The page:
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Patents: Plague or Panacea for the Health IT Industry

By: Lindsey Chessum *

Been to see the doctor recently? Got a check-up? Maybe an MRI or X-Ray? Did you use your primary doctor, a specialist, or emergency care? Did the attending doctor know about your allergies or your medical history? How about the wait? How long did you wait for charts to come in or for records to be transferred from your primary doctor to your specialist or from your specialist to the emergency room?

Online medical records are becoming more common to address issues of inefficiency and disharmony, both of which lead to mistakes by doctors or lack of care to patients. The force behind the switch from paper to electronic files can be traced to two sources: government legislation and business income statements.

With amendments to the American Recovery and Reinvestment Act of 2009 the government empowered the Center for Medicare and Medicaid Services (CMS) to run an incentive program, the Medicare and Medicaid Electronic Health Record (“EHR”) Incentive Program. CMS used this program to entice hospitals and professionals into using electronic health records by offering sums up to $44,000 under Medicare and $63,750 under Medicaid. During the two stages of the EHR Incentive Program participants must demonstrate “meaningful use” by meeting the measurements listed on CMS’s sheet of core objectives. Specifically, by 2014 participating hospitals and professionals must provide timely online health record access to their patients.

The implications for the healthcare IT industry are enormous. The federal government spent $4.5 billion on health IT for 2011, and it is pegged at $6.5 for 2012. Businesses see the direct impact this can have on their income statements. Increased demand means potentially increased revenues and increased net profits; needless to say, businesses are gearing up for battle.

MMRGlobal, Inc. (“MMR”) demonstrated foresight by stockpiling patents covering various methods and systems for managing and accessing health records by email, text, phone, facsimile, and mostly recently, web-based portal. The President and CEO, Robert H. Lorsch, sees MMR as properly positioned to now “reap the benefits,” but only because MMR will unabashedly sniff out and pursue patent infringements, filing suit as necessary. In fact, it engaged outside patent litigation counsel, Liner Grode Stein Yankelevitz Sunshine Regenstreif & Taylor LLP (“Liner”), for just such a task.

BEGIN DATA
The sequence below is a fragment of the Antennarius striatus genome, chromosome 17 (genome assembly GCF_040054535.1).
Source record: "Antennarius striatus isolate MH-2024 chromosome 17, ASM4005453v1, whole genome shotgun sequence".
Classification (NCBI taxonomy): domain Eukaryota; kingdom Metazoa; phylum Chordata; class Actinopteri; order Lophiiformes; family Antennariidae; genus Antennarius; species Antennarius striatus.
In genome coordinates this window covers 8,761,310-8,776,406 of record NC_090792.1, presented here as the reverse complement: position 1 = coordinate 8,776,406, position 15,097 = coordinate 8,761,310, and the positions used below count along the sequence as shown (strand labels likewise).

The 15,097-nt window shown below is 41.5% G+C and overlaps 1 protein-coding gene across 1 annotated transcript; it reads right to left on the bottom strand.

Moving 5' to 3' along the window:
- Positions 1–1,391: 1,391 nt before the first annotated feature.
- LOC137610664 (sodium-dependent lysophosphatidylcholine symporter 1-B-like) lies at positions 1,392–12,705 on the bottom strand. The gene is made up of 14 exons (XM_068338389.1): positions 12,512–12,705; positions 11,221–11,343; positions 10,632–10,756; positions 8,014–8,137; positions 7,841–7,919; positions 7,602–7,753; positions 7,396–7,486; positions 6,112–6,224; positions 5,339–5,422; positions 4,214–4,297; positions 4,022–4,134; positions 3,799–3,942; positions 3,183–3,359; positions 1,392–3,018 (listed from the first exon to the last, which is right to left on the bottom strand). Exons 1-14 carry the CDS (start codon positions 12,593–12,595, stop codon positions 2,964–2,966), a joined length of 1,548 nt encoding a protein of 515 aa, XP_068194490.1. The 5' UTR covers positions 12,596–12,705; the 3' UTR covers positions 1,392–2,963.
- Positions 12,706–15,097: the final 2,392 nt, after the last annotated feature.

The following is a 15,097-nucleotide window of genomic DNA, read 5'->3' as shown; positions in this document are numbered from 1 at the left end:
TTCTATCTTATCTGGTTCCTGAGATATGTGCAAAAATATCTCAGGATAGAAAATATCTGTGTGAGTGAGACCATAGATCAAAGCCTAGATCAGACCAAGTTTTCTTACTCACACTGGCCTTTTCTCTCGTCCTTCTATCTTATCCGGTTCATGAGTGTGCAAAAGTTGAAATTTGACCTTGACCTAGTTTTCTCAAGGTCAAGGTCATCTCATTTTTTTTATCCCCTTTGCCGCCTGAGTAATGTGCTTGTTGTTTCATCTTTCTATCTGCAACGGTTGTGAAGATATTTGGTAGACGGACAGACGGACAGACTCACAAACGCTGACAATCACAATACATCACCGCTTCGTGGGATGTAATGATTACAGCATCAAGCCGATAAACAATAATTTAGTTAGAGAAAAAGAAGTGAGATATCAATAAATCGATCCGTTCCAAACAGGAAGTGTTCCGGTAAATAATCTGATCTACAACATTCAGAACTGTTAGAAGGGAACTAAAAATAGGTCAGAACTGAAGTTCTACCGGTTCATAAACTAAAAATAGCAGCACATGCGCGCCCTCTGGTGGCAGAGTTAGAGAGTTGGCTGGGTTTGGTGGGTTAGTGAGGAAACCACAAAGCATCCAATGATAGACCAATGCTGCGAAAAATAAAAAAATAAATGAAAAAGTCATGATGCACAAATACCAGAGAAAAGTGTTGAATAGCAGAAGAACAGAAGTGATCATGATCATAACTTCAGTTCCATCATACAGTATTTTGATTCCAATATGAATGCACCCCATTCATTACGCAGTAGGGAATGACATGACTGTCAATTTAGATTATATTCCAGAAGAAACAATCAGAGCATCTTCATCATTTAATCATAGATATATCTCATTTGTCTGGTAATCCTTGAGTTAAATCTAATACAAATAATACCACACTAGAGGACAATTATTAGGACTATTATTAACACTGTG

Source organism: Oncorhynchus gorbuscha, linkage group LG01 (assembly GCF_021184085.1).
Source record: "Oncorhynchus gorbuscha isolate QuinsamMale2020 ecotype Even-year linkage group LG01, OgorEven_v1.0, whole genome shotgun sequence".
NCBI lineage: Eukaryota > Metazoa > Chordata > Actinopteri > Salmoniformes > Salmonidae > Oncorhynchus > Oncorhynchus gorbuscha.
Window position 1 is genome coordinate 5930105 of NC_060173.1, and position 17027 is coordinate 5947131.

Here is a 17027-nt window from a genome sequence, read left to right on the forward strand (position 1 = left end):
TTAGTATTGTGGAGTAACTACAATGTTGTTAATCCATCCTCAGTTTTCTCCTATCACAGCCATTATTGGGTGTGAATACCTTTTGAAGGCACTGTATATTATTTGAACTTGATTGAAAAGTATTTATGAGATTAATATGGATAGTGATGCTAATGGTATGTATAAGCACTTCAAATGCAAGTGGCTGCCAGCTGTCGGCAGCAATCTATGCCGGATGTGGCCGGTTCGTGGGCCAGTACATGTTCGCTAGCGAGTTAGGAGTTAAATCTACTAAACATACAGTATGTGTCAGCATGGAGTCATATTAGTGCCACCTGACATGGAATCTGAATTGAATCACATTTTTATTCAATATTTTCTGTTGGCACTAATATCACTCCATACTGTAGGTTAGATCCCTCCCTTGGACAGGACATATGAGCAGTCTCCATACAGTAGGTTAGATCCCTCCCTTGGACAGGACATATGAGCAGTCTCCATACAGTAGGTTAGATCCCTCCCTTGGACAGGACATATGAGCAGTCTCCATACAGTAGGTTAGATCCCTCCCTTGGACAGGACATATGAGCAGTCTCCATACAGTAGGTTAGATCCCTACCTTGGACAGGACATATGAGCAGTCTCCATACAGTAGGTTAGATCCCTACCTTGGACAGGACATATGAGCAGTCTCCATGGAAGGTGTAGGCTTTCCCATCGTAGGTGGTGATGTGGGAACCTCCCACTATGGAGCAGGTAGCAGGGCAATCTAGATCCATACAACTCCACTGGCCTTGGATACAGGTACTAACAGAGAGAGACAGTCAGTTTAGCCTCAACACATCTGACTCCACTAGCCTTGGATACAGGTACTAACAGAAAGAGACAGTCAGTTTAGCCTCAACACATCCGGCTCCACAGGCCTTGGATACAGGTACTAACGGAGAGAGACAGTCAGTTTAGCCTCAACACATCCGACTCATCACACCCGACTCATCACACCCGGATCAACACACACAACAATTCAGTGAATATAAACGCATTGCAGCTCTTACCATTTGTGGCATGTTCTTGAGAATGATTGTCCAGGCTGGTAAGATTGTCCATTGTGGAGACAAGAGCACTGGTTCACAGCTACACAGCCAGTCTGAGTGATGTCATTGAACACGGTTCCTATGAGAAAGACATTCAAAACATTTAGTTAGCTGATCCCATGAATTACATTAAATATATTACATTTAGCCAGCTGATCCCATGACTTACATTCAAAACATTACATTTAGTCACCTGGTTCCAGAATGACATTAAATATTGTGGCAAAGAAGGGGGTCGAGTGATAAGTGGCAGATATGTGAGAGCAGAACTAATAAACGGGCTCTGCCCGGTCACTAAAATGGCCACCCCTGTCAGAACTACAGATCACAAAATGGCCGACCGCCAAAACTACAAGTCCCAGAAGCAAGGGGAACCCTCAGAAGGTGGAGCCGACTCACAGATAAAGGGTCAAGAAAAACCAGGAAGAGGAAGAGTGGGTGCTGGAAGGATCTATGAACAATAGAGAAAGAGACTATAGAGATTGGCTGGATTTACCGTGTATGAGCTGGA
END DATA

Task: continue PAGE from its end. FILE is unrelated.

Alternatively, Allscripts announced the “Allscripts Open App Challenge.” Vendors and developers race to develop new applications for Allscripts’ software by February 3, 2013, that will improve management of chronic diseases. Prizes of $10,000 are given to 15 initial winners, and a separate series of 5 winners will receive between $75,000 and $250,000 judged on actual results from client use.

With the increased activities, industry analysts predict the health IT industry will be swept up in the same flood of litigation and trolling practices now plaguing the IT industry at large. Companies like Google resolve one claim only to begin another. This has been the cause of much debate between advocates of patent and advocates of open source. The problem with patents arises in situations similar to MMR with its most recent patent, 13/352,026. This patent gives MMR the right to assert a claim for infringement for “any Web-based portal used for consumer access to personal health information;” that is, unless it is a product of or licensed by MMR. That covers…everything. Should such a concept be protected by patent law, or as open source advocates protest, does it stifle innovation and ingenuity?

In part, it depends on which side of the coin you fall. MMR with numerous patents in pocket, like others in the technology industry argue that patent law is the impetus for innovation, knowing that expenditures can translate into protected revenues in the future. Others argue that vague patents allow holders to claim ownership of “completely unrelated products built by others.” Further, patent law favors large, public companies, since they have the capital to fund dense patent applications and patent litigation.

Several ideas have been promoted as functional alternatives to litigation and trolling. One such idea comes from Twitter, which developed an Innovator’s Patent Agreement, pledging to only use patents defensively. A similar idea originated with the law school faculty at UC Berkeley, a Defensive Patent License. Patents are pooled, and participating businesses can use any pooled patent defensively, the stress being on defensively only. But promotion has not translated to widespread adoption.

Businesses are hesitant to implement these alternatives because of the potential loss to profits and fear of abuse. Understandably, profits are “the bottom line” for a business, but without betraying capitalistic notions, sharing a patent could lead to greater profits in the long run. These agreements are for mutual benefit, meaning you give and you get. Plus, pooled rights may translate to cooperative efforts in defense of those rights. This balances the capital discrepancy between the smaller businesses and the large, public corporations. Lastly, these agreements have the potential to create goodwill amongst industry suppliers, workers, customers, and investors, and that bodes well for the bottom line.

* Lindsey Chessum is a second year law student at Wake Forest University School of Law. She has a Bachelor’s in Economics & Business and Philosophy from Westmont College and spent nearly two years in the stock market industry prior to law school. Upon graduation in 2014, Ms. Chessum plans to return to California to practice business law.